Russian President Vladimir Putin, German Chancellor Angela Merkel, and French President Emmanuel Macron are participating in Istanbul quartet summit hosted by Turkish President Recep Tayyip Erdogan.
The four-way Syria summit to be held in Istanbul on Saturday will focus on finding new ways to reach a political solution in war-ravaged Syria, Turkey's presidential aide said on Friday.
"Our main purpose at this summit will be focusing on what kind of new ways could be found based not on military, but a political solution in Syria," said Ibrahim Kalin, speaking at an international congress in the southeastern Diyarbakir province.
The summit, hosted by President Recep Tayyip Erdogan, will see the participation of Russian President Vladimir Putin, German Chancellor Angela Merkel, and French President Emmanuel Macron.
TRT World's Hasan Abdullah has more.
Focus on Idlib deal
At the summit, Erdogan will focus on preserving last month's Idlib deal and preventing violations by the Bashar al Assad regime, Kalin said.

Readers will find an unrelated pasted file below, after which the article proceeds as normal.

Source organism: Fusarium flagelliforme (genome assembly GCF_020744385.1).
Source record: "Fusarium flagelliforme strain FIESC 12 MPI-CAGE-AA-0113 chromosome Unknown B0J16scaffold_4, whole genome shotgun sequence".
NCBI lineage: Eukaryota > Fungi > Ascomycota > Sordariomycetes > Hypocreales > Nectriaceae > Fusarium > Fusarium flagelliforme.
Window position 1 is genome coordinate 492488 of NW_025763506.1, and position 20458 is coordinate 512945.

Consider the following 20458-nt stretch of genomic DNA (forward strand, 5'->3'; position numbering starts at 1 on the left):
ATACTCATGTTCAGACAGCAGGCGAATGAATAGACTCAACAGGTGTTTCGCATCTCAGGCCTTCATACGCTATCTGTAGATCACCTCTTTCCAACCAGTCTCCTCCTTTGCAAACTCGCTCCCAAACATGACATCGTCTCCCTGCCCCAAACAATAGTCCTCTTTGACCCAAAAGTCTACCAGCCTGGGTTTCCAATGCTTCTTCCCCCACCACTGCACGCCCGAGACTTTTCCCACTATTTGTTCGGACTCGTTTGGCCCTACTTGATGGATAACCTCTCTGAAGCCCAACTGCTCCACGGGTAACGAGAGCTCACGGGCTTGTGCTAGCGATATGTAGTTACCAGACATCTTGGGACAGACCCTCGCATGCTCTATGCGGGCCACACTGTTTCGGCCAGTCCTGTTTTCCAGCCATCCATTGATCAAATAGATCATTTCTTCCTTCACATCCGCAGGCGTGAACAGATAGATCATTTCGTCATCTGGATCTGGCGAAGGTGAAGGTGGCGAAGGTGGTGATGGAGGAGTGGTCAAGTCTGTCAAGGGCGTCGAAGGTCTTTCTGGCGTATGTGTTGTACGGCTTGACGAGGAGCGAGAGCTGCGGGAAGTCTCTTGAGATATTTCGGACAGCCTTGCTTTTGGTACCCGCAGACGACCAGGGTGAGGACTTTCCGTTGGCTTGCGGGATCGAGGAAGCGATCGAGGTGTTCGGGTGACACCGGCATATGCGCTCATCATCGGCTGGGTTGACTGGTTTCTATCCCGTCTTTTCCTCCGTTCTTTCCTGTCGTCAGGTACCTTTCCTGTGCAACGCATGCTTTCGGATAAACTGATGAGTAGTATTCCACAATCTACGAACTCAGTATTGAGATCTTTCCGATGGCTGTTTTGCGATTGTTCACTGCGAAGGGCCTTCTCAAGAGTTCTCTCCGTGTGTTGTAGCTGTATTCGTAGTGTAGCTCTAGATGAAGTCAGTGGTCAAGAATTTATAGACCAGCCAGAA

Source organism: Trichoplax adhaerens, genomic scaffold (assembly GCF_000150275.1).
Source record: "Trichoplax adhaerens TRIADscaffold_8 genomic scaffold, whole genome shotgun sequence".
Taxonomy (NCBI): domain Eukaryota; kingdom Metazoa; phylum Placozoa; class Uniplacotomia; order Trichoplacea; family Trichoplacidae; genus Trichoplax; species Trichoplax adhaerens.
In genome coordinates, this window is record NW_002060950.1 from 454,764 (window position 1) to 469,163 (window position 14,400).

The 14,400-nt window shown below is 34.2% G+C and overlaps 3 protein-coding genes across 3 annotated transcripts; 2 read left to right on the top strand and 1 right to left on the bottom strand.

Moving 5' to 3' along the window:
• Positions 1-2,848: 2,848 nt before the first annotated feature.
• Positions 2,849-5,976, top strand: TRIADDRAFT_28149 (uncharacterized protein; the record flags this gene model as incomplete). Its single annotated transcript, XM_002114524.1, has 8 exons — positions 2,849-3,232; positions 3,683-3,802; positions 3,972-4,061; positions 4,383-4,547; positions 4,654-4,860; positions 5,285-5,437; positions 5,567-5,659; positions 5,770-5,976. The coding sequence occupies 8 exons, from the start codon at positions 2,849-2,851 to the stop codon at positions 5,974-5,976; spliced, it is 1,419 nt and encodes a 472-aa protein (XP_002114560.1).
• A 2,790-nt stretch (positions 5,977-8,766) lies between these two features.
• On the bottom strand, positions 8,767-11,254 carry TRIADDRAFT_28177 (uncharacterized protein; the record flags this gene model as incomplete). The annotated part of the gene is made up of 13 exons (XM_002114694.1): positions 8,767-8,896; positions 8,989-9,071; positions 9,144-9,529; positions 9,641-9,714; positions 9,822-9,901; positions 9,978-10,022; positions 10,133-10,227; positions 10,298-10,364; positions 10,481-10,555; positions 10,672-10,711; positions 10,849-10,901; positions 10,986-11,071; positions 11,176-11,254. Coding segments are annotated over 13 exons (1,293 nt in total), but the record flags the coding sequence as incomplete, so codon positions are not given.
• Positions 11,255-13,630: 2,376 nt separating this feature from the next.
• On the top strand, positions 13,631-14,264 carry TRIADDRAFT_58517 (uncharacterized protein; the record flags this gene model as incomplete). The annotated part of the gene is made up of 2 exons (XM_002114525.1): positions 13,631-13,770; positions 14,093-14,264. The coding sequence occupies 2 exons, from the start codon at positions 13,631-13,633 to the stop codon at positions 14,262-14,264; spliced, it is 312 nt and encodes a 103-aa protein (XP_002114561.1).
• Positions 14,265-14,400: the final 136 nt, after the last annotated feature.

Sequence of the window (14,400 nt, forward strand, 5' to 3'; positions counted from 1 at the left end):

Ankara and Moscow agreed in September to establish a demilitarised zone in Syria's northwestern province of Idlib.
Under the deal, opposition groups in Idlib are to remain in areas where they are already present, while Russia and Turkey carry out joint patrols in the area to help prevent a resumption of fighting.
On October 10, the Turkish defence ministry announced the Syrian opposition and other anti-regime groups had completed the withdrawal of heavy weapons from the demilitarised zone.
We take a look back at the refugee crisis in Europe as Turkey hosts a summit on Syria this week to discuss how to end the Syrian conflict pic.twitter.com/u8qBrRnips— TRT World (@trtworld) October 26, 2018
Staffan de Mistura, the UN special envoy for Syria, who is also invited to the summit, will deliver a speech reviewing his efforts to date, according to Kalin.
"Our chief concrete expectation of this summit is that steps to be taken for a political solution are finalised and a roadmap is determined," he said.
Turkey expects the summit in Istanbul to help form a committee to rewrite Syria's constitution, he added.
Syria has only just begun to emerge from a devastating conflict that began in 2011 when the Assad regime cracked down on demonstrators with unexpected ferocity, killing over 400,000 people and displacing millions of others.
Turkey hosts some 3.5 million Syrian refugees, more than any other country in the world.